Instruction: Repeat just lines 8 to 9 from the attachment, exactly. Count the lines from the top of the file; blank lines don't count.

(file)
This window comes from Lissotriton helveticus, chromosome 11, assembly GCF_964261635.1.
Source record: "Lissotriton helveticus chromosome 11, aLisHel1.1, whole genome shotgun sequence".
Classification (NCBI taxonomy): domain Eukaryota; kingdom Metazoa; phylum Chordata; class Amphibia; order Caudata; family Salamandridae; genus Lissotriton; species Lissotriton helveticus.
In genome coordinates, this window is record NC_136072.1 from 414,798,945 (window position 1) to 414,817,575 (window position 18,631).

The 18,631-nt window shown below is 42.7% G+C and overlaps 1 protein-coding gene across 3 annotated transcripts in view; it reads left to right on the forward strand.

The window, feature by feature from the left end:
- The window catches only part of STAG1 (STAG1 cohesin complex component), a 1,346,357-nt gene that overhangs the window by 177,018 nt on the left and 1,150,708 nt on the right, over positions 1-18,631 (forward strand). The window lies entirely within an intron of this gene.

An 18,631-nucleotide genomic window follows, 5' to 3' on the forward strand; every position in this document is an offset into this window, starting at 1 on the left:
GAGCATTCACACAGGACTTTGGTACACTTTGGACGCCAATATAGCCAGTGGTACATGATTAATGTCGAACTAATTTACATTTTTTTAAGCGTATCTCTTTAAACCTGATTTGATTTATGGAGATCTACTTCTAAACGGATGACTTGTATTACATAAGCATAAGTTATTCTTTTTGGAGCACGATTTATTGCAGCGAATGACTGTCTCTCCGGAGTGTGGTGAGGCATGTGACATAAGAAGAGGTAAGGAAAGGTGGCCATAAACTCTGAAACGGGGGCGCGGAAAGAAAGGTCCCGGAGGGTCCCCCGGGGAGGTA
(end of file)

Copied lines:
An 18,631-nucleotide genomic window follows, 5' to 3' on the forward strand; every position in this document is an offset into this window, starting at 1 on the left:
GAGCATTCACACAGGACTTTGGTACACTTTGGACGCCAATATAGCCAGTGGTACATGATTAATGTCGAACTAATTTACATTTTTTTAAGCGTATCTCTTTAAACCTGATTTGATTTATGGAGATCTACTTCTAAACGGATGACTTGTATTACATAAGCATAAGTTATTCTTTTTGGAGCACGATTTATTGCAGCGAATGACTGTCTCTCCGGAGTGTGGTGAGGCATGTGACATAAGAAGAGGTAAGGAAAGGTGGCCATAAACTCTGAAACGGGGGCGCGGAAAGAAAGGTCCCGGAGGGTCCCCCGGGGAGGTA